For veterans ineligible for VA benefits, community-based providers had to be located and vetted. Then there was the matter of getting the prosecuting and defense attorneys to agree to work in concert in seeking justice for the veteran defendant and for the accuser. Getting other parts of the criminal justice systempolice and probation officers and corrections personnelalong with elected officials and community leaders to buy into this untried court concept was a challenge. The goal was to provide “smart, effective, evidence-based justice,” says Chris Deutsch, communications director for Justice for Vets, a program of the National Association of Drug Court Professionals.
The effectiveness of these courts, Deutsch says, lies is the number of worthy lives restored, of families kept intact, and communities strengthened. Another measure of success is the number of recidivists among the veterans who elect to go along with the programa regimen that can be far more difficult than doing a straight bit in jail or prison.
Without firm answers to all the proceedural questions, the Buffalo Veterans Court began operations in January 2008. A pioneering effort, it has become a national model.
In addition to the key role played by the VA, another element has come to be viewed as essential to the successful operation of a Veterans Treatment Court: trained peer mentors. They have proven to be much more than an asset. They are part of, yet apart from, the rest of a treatment court team in that they don’t work for the court and don’t report to the judge.
“You’ve got to have vets working with vets; you’ve got to have vets encouraging vets,” says Judge Russell. “Some treatment courts might start off working with the VA, but they might be lacking that veteran mentor piece. I’m thinking that they’re missing out on the real gem to not incorporate peer mentoring. There’s so much value in it. There is so much value even for our veterans who volunteer. Mentoring also holds healing properties for them.”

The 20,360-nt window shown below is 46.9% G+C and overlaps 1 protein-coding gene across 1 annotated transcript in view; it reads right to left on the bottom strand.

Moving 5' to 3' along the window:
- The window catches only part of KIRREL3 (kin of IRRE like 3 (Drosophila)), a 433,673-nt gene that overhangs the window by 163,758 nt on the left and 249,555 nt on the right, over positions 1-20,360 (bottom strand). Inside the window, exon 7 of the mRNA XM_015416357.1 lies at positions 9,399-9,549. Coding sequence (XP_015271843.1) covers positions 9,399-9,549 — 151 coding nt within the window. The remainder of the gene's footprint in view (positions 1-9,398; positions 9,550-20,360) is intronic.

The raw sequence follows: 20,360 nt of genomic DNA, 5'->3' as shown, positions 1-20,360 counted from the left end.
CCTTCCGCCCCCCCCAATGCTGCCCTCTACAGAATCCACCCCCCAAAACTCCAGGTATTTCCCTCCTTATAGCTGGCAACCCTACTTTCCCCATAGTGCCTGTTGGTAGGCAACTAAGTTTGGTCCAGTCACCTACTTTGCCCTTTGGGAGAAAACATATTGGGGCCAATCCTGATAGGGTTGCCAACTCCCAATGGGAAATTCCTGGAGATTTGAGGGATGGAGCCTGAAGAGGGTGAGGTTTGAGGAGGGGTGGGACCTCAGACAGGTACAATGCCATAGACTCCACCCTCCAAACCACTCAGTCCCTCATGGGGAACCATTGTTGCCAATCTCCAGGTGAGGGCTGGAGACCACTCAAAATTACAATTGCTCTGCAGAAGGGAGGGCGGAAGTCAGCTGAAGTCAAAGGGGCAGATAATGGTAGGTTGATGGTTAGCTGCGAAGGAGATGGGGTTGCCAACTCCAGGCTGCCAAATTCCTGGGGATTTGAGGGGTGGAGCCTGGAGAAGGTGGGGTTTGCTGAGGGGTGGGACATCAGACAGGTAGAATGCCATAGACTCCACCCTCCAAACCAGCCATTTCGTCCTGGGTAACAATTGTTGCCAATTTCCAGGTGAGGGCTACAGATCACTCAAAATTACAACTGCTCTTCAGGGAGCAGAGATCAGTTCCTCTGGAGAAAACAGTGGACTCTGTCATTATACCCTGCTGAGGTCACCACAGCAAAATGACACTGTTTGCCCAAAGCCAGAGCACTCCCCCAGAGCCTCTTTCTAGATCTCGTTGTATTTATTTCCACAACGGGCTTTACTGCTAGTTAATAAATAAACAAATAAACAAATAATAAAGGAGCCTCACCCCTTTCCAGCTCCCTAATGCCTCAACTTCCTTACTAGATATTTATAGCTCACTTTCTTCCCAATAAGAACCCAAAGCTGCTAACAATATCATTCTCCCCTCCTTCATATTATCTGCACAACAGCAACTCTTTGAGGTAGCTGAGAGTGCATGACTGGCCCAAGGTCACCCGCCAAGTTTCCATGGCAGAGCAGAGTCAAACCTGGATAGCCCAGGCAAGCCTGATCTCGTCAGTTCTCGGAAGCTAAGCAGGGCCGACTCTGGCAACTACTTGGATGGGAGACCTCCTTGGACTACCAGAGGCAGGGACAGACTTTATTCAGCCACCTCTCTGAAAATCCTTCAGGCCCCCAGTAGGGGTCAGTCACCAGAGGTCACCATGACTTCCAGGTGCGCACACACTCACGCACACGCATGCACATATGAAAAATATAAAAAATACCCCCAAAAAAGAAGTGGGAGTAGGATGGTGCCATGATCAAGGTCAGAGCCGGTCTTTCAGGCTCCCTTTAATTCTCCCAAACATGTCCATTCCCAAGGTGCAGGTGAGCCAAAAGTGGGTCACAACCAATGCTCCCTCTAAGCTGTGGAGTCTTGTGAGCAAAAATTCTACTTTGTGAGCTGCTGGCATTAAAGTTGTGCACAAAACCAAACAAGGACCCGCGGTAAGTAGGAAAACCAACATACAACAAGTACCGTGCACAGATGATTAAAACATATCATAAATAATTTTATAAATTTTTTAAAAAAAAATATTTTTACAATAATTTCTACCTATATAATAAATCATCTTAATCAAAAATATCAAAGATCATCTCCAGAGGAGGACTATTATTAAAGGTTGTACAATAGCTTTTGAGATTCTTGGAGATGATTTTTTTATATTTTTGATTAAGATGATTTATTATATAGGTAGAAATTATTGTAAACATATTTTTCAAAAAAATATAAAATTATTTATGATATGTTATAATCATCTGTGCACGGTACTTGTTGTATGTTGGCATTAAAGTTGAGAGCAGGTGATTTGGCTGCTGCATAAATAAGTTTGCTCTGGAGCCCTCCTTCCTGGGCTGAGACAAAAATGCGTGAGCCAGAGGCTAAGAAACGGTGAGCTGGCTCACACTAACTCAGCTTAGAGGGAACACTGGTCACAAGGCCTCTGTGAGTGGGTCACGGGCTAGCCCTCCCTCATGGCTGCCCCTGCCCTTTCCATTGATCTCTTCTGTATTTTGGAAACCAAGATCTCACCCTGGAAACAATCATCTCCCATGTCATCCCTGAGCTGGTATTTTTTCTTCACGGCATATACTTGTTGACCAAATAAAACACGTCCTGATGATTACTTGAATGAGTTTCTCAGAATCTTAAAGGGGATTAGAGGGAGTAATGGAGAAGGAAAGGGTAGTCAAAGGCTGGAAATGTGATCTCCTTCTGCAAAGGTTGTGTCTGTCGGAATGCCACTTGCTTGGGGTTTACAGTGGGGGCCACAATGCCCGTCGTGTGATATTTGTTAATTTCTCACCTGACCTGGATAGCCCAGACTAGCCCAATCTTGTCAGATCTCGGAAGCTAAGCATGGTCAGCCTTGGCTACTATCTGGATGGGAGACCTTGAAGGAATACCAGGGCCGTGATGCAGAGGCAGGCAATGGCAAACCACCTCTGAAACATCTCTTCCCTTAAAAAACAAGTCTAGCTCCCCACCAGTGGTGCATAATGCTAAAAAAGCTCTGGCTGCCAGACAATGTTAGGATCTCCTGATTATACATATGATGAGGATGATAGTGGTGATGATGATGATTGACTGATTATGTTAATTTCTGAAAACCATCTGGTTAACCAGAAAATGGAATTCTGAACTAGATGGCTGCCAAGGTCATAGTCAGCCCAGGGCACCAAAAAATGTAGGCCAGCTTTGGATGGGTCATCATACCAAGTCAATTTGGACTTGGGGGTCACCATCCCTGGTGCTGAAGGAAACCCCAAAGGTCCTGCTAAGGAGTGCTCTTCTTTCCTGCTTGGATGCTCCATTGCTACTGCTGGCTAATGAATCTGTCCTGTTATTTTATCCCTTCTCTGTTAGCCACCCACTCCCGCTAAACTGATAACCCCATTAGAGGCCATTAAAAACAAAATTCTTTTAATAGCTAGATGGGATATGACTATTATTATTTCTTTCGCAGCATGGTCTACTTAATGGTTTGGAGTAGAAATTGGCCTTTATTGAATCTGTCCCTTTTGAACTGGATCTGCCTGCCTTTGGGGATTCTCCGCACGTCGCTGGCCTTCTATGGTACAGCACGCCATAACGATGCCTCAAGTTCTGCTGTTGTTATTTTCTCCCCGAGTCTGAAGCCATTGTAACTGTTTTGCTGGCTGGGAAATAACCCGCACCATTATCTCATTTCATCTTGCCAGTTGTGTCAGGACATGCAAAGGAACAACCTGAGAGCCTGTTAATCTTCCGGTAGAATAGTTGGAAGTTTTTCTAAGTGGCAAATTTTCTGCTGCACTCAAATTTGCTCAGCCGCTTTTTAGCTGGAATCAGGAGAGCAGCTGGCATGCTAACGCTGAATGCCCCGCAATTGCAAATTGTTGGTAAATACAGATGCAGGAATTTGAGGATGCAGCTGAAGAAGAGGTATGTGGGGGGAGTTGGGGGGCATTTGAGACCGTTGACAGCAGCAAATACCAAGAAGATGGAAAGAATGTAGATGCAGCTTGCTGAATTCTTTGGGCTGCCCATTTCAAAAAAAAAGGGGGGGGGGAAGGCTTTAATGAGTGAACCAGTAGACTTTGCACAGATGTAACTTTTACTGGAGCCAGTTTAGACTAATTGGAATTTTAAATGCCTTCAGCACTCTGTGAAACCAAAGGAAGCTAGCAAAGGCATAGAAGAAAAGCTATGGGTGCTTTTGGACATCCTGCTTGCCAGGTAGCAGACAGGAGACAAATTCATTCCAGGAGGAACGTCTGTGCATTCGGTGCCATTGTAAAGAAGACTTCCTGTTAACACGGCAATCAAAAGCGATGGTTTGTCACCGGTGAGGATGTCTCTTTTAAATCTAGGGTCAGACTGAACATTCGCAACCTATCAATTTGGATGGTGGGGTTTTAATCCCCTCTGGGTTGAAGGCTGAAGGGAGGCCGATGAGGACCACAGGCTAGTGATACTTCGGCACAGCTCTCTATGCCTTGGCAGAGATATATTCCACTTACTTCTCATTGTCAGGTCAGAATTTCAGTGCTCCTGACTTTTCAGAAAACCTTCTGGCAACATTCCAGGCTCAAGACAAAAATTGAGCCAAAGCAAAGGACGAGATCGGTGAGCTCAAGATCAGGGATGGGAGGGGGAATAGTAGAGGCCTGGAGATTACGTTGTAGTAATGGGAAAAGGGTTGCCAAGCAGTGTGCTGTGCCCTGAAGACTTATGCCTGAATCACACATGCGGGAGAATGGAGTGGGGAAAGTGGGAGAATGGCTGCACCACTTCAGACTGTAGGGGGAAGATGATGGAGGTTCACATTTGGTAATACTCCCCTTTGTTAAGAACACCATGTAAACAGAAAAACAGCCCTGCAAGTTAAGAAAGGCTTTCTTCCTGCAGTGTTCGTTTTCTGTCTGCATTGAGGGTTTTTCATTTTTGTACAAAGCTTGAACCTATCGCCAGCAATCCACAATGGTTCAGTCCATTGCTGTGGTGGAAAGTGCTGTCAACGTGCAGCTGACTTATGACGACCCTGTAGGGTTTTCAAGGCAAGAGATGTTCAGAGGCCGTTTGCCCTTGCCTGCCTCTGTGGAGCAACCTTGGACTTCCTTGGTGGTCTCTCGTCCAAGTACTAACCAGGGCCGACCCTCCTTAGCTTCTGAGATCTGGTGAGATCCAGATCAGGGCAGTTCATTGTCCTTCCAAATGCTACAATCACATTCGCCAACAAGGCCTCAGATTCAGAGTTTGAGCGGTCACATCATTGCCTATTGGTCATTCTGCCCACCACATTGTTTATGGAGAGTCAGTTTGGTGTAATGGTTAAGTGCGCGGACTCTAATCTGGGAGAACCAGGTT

As Phil Ippolito, the assistant coordinator for mentors at the Buffalo Veterans Court, puts it: “A mentor simply says to a veteran, ‘I’ve walked a mile in your boots. I’m not a counselor. I’m not a doctor. I’m a fellow veteran.’ ” Mentors, adds Pat Welch, “are here to give a hand up, not a handout.” They provide resources about education and housing and jobsand encouragement during a difficult time.
VVA member Kenny Moore, the outreach coordinator for Monroe County, New York, Veteran Services, was a key resource when the court was established in Rochester. There were some “obvious” initial concerns, he says: Must a Marine mentor a Marine? Should an Iraq War vet mentor a vet who served in Iraq or Afghanistan?
“I’m 72 years old and this kid I’m asked to mentor is 24,” Moore says. “How is this going to work out? It turns out that branch of service has never been an issue. As far as the age thing, they know that we’ve been there and done that. ‘Look,’ we tell them, ‘I was in combat in Vietnam, so you’re not going to tell me something I’ve never heard before.’
“I’ve always told themand I know the other guys have, too‘Look, if you get up at two o’clock in the morning on a Friday and you have the urge to do some cocaine or whatever, I would rather you call me and get my butt out of bed. I’ll meet you down at the coffee shop, and let’s sit and talk. I’d rather do that with you than see you stumble.’ And some of them will do that, once they know you’re really there to help them.”
One who has been helped is Manny Welch. A Navy veteran whose brushes with the law resulted from too many drugs and too much alcohol, he was one of the first to enter the program at the Buffalo Veterans Court, and one of the first to graduate.
“The journey from the bottom, from being hopeless, helpless, and useless, to where I am today [a peer support specialist for the VA] is all because of the mentors in the Buffalo Veterans Court,” he says.
Justice for Vets, the central resource for jurisdictions considering establishing a Veterans Treatment Court, counts 220 Veterans Courts across the country, with hundreds more in various stages of development.
Four courtsin Buffalo and Rochester, New York; Tulsa, Oklahoma; and Orange County, Californiaare “official” Justice for Vets Mentor Veterans Treatment Courts. As such, they help develop, identify, and test national best practices and provide technical assistance to communities interested in starting a Veterans Treatment Court. Information can be obtained at www.JusticeForVets.org
One of the most recent jurisdictions to embrace the Veteran Court concept is Fairfax County, Virginia. Again, members of Vietnam Veterans of America played a crucial role. Don Northcutt, a VVA life member, is the mentor coordinator for the county’s Veterans Treatment Docket. He and fellow veteran volunteers, many from Northern Virginia Chapter 227, are doing their part to live up to the VVA motto, “In Service to America.”